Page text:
It’s been four years since Julian Assange was arrested and taken to a British prison—but he had been a political prisoner for many years even before that, confined to the Ecuadorian Embassy under political asylum since 2012.
After all that time, an emerging bipartisan coalition is finally rising up to demand his freedom. Just this week, several Democratic congress members called for an end to the U.S. government’s persecution against him.
Four years ago today, Julian Assange was arrested for publishing the truth.
I’m leading a letter to Attorney General Garland urging him to uphold the freedom of the press by dropping these Trump-era charges and withdrawing the extradition request. pic.twitter.com/91wLrBXRQk
— Congresswoman Rashida Tlaib (@RepRashida) April 11, 2023
Assange currently spends his days in a setting befitting a madman or a violent murderer, mostly confined to a solitary 6′ by 12′ cell, his contact with others limited, his mail censored, and even his reading hours heavily controlled.
But Assange is not a madman, the people he exposed were.
And it is for the high crime of telling the truth about powerful lunatics that this fate has befallen him. Under his media outlet, WikiLeaks, Assange published leaked documents from military whistleblower Chelsea Manning that proved the U.S. government was carrying out war crimes in our Middle Eastern conflicts.
Among the revelations? Inhumane practices at Guantanamo Bay, opportunistic text messages between numerous government officials immediately following the 9/11 attacks, a video of U.S. military members gleefully murdering five civilians (including two journalists) in Baghdad, documents detailing the true death tolls, costs, and futility of the Iraq and Afghanistan wars that the government had worked to conceal from the American people, secret drone strikes in Yemen…the list goes on.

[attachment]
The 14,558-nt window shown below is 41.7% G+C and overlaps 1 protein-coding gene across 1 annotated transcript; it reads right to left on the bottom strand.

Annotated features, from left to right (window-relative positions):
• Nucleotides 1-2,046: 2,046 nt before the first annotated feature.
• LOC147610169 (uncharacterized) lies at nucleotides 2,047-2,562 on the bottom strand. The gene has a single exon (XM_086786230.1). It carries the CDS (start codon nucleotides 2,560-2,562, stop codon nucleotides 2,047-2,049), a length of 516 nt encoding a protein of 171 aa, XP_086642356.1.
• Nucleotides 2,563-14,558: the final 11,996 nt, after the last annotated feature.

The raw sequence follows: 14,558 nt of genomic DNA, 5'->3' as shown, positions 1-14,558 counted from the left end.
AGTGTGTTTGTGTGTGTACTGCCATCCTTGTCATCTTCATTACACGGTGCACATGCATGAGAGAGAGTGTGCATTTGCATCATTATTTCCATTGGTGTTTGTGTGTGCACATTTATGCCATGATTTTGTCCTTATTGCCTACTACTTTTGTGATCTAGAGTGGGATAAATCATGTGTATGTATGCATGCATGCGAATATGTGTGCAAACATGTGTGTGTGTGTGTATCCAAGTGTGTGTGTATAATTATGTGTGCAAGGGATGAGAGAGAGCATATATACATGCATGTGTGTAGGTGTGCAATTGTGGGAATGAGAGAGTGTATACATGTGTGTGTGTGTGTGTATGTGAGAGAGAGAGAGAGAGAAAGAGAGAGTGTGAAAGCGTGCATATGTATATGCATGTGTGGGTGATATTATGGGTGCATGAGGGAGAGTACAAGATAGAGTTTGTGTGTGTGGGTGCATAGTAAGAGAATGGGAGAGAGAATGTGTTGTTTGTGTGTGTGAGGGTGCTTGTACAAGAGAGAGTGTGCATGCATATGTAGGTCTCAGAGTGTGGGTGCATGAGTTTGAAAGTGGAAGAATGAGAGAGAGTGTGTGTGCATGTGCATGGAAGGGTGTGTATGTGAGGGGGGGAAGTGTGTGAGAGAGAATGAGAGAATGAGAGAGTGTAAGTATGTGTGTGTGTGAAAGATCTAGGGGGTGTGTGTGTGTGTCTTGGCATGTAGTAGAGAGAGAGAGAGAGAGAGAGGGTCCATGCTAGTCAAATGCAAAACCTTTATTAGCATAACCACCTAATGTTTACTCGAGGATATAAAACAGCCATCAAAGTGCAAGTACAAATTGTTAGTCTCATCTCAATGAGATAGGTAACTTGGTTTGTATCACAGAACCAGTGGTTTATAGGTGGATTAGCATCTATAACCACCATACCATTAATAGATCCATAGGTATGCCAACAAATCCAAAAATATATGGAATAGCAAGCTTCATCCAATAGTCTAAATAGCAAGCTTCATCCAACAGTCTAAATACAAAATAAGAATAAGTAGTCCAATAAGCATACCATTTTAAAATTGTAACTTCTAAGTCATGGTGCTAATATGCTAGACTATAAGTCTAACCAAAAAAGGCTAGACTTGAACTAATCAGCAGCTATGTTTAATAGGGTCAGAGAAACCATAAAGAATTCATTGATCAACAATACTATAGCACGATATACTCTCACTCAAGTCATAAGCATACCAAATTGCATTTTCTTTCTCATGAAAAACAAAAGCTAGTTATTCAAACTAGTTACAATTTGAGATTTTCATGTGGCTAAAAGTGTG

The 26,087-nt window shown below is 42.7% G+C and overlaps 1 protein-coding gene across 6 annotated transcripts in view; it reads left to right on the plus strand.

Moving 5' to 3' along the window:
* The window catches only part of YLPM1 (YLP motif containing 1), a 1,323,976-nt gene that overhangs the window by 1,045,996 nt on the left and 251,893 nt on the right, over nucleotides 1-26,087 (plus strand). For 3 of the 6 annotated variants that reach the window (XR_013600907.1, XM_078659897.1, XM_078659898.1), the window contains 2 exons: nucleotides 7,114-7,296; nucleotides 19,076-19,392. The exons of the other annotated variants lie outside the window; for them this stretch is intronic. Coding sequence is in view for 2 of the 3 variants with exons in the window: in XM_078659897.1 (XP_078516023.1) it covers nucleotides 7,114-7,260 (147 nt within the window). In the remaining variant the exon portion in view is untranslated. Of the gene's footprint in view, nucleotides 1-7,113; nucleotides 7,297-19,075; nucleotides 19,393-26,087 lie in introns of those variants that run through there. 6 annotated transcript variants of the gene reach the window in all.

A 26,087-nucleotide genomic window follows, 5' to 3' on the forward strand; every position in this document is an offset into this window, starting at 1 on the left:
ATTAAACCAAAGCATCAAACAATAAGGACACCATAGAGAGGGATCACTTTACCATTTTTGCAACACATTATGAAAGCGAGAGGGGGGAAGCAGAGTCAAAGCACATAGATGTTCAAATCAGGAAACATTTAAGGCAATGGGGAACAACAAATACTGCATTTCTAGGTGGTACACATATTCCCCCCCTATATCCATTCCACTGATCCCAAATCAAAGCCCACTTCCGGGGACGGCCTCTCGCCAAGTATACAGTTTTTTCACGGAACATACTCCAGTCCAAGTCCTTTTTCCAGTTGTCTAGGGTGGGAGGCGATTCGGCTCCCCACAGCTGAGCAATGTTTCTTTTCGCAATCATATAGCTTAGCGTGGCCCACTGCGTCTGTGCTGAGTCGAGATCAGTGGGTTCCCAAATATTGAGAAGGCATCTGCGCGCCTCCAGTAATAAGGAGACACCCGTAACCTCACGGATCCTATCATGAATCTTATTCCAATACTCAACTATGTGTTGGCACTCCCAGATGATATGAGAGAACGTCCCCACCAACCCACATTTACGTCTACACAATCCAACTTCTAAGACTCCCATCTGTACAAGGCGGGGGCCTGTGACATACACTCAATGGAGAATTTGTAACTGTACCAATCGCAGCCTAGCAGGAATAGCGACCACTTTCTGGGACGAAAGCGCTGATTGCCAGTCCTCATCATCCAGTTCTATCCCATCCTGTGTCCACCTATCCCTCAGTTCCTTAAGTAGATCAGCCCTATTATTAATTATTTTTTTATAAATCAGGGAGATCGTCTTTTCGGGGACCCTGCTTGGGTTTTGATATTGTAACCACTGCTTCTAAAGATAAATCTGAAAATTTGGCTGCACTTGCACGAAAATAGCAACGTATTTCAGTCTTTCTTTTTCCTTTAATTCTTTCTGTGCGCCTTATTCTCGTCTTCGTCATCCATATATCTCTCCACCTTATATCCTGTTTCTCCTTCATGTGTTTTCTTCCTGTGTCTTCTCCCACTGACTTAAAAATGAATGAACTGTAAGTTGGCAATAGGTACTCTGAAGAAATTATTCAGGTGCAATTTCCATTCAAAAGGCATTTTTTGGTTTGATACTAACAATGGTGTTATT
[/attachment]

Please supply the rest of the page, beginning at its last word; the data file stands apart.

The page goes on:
You see why many within the U.S. government want him dead now, right?
But mobs (and the government is a mob) have often wanted to murder men for nothing more than telling the truth—in fact, I’d argue, there’s few things throughout history that have gotten more innocent people killed than the boldness to say unpopular things. That’s one major reason our founders went directly to protecting the rights to free speech and a free press when they wrote our Constitution.
But never think that the presence of something in our Constitution actually does much to constrain the U.S. government. The list of its violations against the First Amendment is lengthy and grotesque.
For some time, the Left at least stood up for Assange’s rights as a journalist and protested the government’s campaign to have him extradited for charges tied to his leaks in the U.S. That was because the Left mostly used to be anti-war and many opposed the Bush Administration, the wars it started, and the civil liberties violations occurring with them long before the WikiLeaks disclosures. But that support faded in 2016 when Assange went on to publish nearly 20,000 leaked emails from the Democratic National Committee (DNC) that indicated the party rigged their nomination process for Hillary Clinton over Bernie Sanders.
Similarly, the Right’s sentiment towards Assange seemed to flip during the same time, yet the Trump Administration chose to continue Obama’s persecution of Assange—producing an 18-count superseding indictment in 2019 and pressing for Assange’s extradition from the U.K.
So far those efforts have (mercifully) been rejected. But if he were to be sent back to the U.S., Assange faces 10 years in prison for each of the 17 felony counts against him.
Not only are these charges an assault on Assange’s First Amendment rights, they’re also a sinister and not one bit subtle threat towards every other member of the media in the states: If you dare to tell the truth about us, we will come after you too.
And the threat seems to be working, it’s likely one reason we’ve seen mainstream media outlets stay mum on the recent Pentagon paper leaks showing the U.S.’s true involvement in the Ukraine war. At this point the mainstream media exists to push the state’s narrative, which means we really have no free press to speak of save the independent journalists and outlets (like yours truly) dedicated to speaking the truth—especially about the U.S. government’s operations—come hell or highwater.
It’s good to see the growing ranks calling for Assange’s freedom—regardless of political affiliation or personal feelings towards Assange. This is the global free press case of the century and much hangs in the balance of Julian’s fate.
Free Julian Assange. Free the press.